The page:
The treatment of Title IV funds is governed by the Higher Education Amendments of 1998, Section 484B 34 CFR 668.22 (Return of Federal Funds). The Law requires that the college determines the amount of aid a student earned based upon the length of time the student is enrolled during a payment period (semester). If a student completes 60% or less of the semester, the percentage of the period completed is the percentage of aid earned. Refer to the pro-ration calculation as an example. If a student completes at least one day beyond the first 60% of the semester, the student will have earned 100% of the aid disbursed. Eligibility for late disbursements will be considered on a case-by-case basis. Exceptions are "unofficial withdrawals" as described on the previous page. (Work earnings are excluded from these calculations. The student will be paid for actual hours worked.)
Software provided by the Department of Education is used to determine your "earned" versus "unearned" Federal aid. Any unearned Federal aid will be returned first to an Unsubsidized Direct Student Loan, Subsidized Student Direct Loan, Perkins, PLUS, Pell Grant, FSEOG then all other Title IV programs - in that order. A copy of this worksheet is available upon request.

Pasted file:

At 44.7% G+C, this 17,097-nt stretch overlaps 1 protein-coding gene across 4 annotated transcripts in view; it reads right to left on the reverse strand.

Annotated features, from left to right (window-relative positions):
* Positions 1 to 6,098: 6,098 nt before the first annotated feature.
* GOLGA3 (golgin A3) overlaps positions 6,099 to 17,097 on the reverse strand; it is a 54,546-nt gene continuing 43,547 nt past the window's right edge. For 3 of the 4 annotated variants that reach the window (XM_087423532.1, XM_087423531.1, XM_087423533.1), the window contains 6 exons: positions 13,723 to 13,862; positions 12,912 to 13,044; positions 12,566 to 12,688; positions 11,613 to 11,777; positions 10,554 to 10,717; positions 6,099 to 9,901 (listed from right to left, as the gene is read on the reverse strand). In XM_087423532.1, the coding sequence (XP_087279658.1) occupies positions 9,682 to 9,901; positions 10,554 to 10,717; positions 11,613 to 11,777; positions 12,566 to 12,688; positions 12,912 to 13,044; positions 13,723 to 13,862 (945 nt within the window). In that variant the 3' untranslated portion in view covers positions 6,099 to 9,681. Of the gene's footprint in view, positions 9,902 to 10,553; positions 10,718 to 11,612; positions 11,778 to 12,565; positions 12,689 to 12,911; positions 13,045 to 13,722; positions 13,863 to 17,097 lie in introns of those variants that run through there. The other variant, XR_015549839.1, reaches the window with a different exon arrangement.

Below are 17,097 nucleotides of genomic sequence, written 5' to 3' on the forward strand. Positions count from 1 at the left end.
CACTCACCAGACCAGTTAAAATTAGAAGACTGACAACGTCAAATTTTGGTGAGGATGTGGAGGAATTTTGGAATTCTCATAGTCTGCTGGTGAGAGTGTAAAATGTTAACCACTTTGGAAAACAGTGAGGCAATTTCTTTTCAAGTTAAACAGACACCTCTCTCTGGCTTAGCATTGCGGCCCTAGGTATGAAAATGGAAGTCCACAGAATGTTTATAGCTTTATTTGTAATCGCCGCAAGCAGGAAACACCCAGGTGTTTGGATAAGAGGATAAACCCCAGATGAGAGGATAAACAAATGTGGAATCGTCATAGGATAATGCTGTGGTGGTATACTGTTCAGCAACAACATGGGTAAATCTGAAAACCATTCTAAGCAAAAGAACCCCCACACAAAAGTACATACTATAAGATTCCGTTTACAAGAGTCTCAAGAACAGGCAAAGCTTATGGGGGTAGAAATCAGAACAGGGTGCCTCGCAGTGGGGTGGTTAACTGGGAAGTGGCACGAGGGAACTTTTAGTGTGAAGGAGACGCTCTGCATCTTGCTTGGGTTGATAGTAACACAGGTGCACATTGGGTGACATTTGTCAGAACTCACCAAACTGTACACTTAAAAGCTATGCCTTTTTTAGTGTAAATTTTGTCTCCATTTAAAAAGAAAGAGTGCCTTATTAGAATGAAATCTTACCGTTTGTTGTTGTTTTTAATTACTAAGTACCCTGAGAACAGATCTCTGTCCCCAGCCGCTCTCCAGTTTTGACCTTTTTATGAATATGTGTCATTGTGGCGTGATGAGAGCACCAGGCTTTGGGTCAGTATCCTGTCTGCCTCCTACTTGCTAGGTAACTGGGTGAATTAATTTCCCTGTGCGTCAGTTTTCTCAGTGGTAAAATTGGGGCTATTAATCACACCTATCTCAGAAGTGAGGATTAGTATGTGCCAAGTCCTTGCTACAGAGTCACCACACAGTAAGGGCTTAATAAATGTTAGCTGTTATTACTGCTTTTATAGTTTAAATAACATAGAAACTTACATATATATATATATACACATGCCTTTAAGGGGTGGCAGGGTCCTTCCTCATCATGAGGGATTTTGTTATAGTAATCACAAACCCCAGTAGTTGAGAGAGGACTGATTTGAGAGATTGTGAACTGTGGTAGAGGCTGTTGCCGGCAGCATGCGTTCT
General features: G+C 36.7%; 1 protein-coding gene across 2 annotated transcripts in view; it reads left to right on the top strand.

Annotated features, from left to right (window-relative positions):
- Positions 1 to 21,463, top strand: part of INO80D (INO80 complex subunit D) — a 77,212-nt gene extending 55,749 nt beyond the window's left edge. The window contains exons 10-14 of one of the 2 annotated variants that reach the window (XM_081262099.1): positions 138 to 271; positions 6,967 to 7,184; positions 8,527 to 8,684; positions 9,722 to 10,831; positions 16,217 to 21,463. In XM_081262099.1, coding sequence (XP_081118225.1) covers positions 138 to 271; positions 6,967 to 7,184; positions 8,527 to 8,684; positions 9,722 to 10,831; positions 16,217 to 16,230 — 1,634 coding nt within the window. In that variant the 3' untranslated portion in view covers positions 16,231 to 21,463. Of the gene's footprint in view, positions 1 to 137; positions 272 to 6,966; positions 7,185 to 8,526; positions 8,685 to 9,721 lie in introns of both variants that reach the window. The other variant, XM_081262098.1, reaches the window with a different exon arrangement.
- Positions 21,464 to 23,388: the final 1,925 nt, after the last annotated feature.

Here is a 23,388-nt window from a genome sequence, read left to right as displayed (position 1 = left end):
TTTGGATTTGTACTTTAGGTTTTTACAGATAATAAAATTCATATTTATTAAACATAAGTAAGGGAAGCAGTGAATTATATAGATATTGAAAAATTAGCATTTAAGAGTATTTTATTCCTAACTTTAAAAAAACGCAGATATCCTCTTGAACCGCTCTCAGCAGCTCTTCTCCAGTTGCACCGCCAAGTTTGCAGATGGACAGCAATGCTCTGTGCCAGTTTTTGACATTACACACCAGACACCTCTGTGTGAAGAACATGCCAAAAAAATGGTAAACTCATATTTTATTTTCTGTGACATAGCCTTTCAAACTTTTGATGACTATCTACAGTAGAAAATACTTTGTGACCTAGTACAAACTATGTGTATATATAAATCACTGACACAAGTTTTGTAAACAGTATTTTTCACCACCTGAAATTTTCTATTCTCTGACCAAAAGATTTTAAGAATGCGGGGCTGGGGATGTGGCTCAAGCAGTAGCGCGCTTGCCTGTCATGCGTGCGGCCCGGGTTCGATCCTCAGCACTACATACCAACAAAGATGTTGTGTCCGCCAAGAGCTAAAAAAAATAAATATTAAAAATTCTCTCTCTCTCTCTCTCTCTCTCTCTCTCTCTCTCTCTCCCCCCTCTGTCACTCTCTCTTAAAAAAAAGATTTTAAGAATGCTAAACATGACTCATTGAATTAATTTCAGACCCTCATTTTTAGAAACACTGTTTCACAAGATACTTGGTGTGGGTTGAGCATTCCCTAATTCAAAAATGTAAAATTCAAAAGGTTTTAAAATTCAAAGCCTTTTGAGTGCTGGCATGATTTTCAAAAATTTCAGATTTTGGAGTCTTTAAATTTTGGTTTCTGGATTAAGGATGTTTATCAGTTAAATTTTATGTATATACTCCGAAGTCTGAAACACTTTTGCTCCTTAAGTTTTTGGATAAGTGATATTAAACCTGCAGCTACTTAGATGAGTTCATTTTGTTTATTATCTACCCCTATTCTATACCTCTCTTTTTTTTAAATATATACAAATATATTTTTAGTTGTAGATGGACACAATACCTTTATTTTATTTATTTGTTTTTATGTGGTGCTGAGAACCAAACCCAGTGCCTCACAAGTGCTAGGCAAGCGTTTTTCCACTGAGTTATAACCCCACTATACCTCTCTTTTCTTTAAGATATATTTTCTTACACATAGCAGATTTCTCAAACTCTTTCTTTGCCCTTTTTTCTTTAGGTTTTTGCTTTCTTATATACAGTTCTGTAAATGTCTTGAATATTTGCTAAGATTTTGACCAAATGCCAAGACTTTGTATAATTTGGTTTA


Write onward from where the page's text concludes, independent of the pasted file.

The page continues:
(NC/PA/VT/RI/others) Awards made by a state will be refunded back to that state as directed by that state's policy. Most are consistent with the "Return of Federal Funds". North Carolina has its own policy and refund calculation worksheet. Copies of any completed refund calculation worksheets are available upon request.
This same earned and unearned percentage will be used for the remainder of a student's aid (institutional/ state/private donor when applicable). Any remaining unearned non-Federal aid will be returned to WWC institutional, state and private donor - in that order. Any designated scholarships (civic club, church, etc) will be handled as instructed by the donor. If there are no special instructions, designated scholarships will be applied towards any remaining balance due to Warren Wilson College or refunded to the donor. Alternative educational bank loans and VA Chapter 33 benefits will also be applied towards any remaining balance due to the College. Any remaining alternative loan funds held by WWC after direct costs have been paid will be returned to the borrower's lender as a prepayment.
Spring awards cannot be applied towards fall charges. Any remaining VA Chapter 33 funds will be refunded to the student (VA recipient). The VA recipient will be responsible for repaying, if necessary, any unearned veteran funds to Veteran Affairs.
The Return of Federal Funds Policy and the definition of withdrawal are subject to change if necessary to remain in compliance with Federal Regulation.